CHICAGO — Mayor Lori Lightfoot said she would “do what I can” to keep the Bears from abandoning Soldier Field and moving to the suburbs. However, nearly six weeks after the McCaskey family dropped a bombshell by announcing they had a $197M purchase agreement for Arlington International racetrack, it does not appear as though the mayor has personally made time to talk with team officials.
There has not been an in-person meeting, pre-planned telephone call or even a Zoom meeting between Lightfoot and anyone from the Bears organization between the beginning of June and end of October, according to the mayor’s public schedule. Bears Chairman George McCaskey did call Lightfoot in late September to notify her the suburban land deal hours before it was made public. That phone call was not reflected on her public schedule.
“They’ve got to come to the table,” Lightfoot told reporters September 29.
A Lightfoot spokesperson did not deny the mayor has yet to talk – let alone meet – with Bears officials about salvaging a Soldier Field deal.
“It’s very significant because it states very clearly she does not have any meaningful interest in working toward trying to retain the Bears,” said sports industry consultant Marc Ganis.
He added the blank canvas the Arlington Heights site offers may simply be too hard for the Bears to resist. In recent years, teams have shown a preference for building entertainment centers along with stadiums that offer a much more lucrative revenue stream.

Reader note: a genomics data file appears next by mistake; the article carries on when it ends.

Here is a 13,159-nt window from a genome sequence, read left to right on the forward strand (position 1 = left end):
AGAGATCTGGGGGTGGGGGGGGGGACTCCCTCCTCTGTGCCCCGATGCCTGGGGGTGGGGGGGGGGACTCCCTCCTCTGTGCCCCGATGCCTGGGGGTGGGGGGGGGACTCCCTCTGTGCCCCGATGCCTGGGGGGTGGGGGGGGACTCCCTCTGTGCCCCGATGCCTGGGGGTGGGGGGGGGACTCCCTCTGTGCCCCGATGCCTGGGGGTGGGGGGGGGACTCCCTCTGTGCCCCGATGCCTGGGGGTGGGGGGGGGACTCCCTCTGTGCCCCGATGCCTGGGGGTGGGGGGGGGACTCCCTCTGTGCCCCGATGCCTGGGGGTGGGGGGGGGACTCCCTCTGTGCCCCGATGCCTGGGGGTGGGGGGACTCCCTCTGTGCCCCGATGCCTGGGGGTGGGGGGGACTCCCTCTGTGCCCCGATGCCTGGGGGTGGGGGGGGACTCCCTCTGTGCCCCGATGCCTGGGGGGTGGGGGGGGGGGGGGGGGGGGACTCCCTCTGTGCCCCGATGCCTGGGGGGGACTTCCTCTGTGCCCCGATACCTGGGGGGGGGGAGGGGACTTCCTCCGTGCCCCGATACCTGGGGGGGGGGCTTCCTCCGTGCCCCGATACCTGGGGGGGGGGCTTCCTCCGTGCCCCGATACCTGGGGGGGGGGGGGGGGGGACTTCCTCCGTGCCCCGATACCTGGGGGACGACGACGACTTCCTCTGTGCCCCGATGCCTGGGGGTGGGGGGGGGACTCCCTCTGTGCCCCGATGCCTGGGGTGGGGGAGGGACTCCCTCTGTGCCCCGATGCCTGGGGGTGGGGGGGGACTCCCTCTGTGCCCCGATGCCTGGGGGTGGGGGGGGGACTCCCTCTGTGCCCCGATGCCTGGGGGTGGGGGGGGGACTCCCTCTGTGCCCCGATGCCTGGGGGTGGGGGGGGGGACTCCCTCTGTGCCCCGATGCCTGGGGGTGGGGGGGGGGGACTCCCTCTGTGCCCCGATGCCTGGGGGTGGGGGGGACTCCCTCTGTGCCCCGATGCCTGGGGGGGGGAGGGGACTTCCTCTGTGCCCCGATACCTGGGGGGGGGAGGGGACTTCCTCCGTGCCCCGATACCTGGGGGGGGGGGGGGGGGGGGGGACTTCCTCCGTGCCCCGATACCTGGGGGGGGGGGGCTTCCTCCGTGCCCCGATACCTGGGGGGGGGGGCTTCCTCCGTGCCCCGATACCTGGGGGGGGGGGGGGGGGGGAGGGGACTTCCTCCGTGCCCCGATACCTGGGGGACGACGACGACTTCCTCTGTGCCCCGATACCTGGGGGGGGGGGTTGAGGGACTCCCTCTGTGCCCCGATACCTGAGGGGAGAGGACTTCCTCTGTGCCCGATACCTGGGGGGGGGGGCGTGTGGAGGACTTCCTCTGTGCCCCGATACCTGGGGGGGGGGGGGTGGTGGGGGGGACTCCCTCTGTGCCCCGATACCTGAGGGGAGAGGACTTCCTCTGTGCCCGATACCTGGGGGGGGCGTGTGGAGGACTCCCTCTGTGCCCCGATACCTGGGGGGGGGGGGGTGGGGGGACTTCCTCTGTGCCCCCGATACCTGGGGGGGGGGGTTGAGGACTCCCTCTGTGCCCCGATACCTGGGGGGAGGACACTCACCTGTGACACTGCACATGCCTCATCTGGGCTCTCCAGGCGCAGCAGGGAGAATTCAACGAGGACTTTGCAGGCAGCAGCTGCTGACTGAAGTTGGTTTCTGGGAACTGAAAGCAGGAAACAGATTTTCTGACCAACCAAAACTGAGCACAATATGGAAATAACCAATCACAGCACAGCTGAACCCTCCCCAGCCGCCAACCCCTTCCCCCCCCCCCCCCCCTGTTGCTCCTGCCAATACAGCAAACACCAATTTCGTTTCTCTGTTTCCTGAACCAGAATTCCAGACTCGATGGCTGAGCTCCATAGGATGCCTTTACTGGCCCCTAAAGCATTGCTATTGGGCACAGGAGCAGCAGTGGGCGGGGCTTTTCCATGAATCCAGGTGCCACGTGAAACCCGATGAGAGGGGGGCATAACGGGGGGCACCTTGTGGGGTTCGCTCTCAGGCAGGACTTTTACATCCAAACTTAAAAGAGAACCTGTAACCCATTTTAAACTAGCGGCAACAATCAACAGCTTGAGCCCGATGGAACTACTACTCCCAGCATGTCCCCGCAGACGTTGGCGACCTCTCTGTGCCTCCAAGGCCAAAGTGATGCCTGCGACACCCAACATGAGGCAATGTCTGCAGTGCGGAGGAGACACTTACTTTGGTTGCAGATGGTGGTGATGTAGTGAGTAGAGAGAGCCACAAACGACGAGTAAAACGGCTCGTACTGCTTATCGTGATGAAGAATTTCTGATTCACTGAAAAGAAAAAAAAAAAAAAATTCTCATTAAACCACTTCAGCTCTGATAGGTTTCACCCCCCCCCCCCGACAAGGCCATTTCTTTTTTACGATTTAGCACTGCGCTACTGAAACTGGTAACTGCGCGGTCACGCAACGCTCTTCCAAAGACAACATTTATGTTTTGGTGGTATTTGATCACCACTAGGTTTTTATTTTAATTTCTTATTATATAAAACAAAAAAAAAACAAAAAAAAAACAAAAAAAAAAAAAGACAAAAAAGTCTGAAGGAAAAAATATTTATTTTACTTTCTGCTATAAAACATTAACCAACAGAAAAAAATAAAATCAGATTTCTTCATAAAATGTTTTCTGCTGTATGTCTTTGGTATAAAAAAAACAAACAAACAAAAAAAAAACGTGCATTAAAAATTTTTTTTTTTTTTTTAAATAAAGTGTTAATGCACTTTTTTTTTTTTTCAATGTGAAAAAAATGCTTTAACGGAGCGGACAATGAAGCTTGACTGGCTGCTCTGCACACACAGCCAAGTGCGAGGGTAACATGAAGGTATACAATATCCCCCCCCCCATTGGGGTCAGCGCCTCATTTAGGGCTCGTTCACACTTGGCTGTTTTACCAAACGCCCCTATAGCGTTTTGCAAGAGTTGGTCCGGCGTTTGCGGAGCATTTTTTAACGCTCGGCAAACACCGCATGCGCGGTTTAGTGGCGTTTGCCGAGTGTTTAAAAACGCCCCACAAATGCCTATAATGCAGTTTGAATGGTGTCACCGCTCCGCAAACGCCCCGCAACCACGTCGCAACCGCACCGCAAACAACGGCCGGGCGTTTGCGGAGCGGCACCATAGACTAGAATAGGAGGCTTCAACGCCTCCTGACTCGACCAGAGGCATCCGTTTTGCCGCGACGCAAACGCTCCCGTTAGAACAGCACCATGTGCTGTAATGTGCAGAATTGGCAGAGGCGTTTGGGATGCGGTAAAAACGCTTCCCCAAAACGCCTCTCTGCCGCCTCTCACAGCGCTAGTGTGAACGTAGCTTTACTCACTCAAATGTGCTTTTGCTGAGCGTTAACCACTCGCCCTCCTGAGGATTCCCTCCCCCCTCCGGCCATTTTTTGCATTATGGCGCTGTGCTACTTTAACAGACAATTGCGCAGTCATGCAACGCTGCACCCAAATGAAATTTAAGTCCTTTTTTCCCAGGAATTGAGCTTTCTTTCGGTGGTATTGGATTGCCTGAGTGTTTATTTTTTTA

Even if Lightfoot isn’t personally talking to Bears execs, several Chicago aldermen have expressed interest in finding a creative way to keep the team playing inside city limits.
“Chicago has a lot of vacant land and if there Bears are looking to build a brand new stadium with their money or the NFL’s money I think we should look at where that might go,” said 48th Ward Ald. Harry Osterman.
The mayor’s team says city staff members have spoken with team representatives.
“Mayor Lightfoot is a longtime fan and has expressed her willingness to continue dialogue with the Bears to keep them in Chicago, and staff at both the Bears and the city of Chicago have been in talks in recent weeks,” a mayoral spokesperson said in a written statement. “The city is exploring options that will enhance the visitor and fan experience at Soldier Field while protecting Chicago taxpayers.”